Engine issues, such as overheating, oil leaks, or extreme vibrations, as well as poor chassis construction, were pretty common. Luckily, after new investors and changes in ownership, Harley quickly began fixing the issues that plagued its post-war bikes. 

New frames, new rubber-mounted engines, and new transmissions, among many other updated designs and components, were rolled out and Harley began to gain a good reputation. 

Also around this time, Harley began setting service and maintenance schedules for their new models so owners could keep their bikes running smoothly.  

The new era for Harley peaked in the 1980s, predominantly with the release of the 1984 Evolution V-twin engine. 

Although I love my classic H-Ds, with the Ironhead Sportster being one of my favorite bikes, current riders are mostly interested in more modern bikes due to the enhanced reliability, so let’s shift to the present and Harley’s modern era — the ups, so to speak.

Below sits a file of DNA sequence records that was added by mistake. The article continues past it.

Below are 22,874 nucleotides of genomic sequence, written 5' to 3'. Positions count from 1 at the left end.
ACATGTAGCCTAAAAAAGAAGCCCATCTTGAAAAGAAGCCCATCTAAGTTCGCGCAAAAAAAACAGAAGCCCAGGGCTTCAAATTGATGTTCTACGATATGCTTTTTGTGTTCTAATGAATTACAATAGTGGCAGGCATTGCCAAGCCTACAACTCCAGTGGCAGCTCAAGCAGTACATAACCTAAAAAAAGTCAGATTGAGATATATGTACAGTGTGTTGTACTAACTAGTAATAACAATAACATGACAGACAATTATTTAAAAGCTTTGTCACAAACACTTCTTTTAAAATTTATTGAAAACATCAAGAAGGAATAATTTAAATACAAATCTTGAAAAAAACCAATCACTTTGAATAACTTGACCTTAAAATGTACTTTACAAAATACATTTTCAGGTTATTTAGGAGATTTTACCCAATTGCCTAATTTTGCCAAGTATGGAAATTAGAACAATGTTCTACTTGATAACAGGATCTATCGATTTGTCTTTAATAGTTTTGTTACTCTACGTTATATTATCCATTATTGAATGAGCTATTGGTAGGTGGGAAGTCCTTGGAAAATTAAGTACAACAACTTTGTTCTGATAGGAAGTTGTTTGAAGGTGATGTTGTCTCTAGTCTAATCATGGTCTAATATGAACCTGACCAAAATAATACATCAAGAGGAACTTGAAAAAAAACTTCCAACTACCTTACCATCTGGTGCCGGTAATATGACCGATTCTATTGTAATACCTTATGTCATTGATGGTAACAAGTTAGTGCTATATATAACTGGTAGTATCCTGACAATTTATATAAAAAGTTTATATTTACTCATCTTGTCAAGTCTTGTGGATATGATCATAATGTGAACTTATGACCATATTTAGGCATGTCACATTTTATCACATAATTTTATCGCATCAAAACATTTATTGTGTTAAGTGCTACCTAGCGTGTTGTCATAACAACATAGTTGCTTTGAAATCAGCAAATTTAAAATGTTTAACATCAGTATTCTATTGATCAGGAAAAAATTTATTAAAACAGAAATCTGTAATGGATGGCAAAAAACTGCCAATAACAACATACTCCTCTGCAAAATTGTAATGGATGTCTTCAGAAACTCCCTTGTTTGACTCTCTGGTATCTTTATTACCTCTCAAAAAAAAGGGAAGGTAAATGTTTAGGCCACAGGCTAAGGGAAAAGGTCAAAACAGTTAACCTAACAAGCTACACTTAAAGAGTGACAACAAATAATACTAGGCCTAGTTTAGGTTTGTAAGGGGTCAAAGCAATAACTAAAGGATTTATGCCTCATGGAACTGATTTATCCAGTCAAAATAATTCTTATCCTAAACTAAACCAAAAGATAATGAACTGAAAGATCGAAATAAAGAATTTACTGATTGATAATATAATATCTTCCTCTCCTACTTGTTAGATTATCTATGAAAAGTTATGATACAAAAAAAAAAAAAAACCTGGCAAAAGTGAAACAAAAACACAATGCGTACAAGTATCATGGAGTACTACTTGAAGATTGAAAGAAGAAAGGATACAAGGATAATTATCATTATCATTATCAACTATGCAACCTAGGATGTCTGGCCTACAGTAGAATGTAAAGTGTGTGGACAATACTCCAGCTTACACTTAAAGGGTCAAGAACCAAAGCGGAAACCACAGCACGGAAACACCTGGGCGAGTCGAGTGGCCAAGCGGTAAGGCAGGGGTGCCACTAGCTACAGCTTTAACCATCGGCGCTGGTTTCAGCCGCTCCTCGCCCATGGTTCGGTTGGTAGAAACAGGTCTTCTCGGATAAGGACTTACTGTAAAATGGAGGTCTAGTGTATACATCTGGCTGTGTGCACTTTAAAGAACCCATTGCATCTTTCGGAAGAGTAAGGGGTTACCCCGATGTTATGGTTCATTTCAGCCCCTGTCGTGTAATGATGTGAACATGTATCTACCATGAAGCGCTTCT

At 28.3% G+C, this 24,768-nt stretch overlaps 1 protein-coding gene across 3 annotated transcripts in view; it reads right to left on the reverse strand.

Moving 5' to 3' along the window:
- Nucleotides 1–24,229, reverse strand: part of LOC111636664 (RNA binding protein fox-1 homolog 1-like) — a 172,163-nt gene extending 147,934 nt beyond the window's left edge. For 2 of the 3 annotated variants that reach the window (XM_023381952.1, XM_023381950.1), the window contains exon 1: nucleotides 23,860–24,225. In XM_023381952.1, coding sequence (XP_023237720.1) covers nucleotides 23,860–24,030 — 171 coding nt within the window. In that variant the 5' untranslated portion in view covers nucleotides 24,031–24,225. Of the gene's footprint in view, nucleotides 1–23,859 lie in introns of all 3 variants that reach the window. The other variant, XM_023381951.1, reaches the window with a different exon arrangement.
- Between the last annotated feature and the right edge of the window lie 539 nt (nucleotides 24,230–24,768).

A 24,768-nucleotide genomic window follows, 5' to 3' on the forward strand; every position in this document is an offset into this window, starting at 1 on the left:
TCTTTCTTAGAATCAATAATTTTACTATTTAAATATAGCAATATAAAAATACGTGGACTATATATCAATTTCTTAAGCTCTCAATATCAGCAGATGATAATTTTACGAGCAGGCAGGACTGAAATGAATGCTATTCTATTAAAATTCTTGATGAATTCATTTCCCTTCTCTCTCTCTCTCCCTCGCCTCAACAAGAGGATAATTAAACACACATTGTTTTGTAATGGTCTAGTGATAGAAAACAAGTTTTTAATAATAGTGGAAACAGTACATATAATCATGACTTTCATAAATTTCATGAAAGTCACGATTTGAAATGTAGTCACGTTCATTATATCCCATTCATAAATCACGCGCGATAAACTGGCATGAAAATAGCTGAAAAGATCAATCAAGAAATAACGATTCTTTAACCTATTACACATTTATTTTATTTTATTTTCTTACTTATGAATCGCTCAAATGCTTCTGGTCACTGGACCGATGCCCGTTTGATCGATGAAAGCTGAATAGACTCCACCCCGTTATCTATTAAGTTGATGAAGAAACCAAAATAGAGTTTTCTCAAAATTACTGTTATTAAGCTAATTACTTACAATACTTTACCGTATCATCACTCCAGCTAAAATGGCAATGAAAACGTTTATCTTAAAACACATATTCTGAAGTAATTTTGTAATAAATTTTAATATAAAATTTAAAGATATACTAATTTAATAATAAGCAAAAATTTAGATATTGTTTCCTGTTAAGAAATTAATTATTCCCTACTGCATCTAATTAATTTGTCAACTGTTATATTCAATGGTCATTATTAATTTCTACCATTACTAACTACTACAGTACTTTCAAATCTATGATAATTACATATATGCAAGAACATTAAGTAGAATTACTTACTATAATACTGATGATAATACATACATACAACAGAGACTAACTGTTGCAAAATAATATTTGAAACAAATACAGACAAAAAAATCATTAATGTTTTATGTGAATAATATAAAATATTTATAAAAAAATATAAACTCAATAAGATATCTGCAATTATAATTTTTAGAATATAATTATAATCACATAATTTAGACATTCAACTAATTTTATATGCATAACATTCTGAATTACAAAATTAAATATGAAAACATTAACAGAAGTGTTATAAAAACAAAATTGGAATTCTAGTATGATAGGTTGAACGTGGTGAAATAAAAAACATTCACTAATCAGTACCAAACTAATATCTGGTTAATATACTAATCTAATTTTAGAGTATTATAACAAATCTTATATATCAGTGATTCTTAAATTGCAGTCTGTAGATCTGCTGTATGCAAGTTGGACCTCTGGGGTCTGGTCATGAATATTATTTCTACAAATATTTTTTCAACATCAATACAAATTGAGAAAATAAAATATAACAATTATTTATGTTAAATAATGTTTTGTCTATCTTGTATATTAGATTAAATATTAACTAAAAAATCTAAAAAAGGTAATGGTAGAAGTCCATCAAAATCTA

Harley Engine Reliability

At the heart of any motorcycle is the engine. This tends to be the way most of us judge a bike’s reliability, and the engine can be the make or break of a good bike. 

When it comes to modern Harley-Davidson motorcycles, there are a few engines we’re talking about: Evolution, Twin Cam, Milwaukee-Eight, Revolution, Revolution X, and Revolution Max. 

Evolution and Twin Cam Engines

The Evo engine is known for its reliability. It’s a solid unit that was extremely popular upon its release and subsequently in all of its displacements in different models. 

The Evo was produced specifically to improve performance and reliability, receiving enhanced features, such as aluminum cylinders and heads.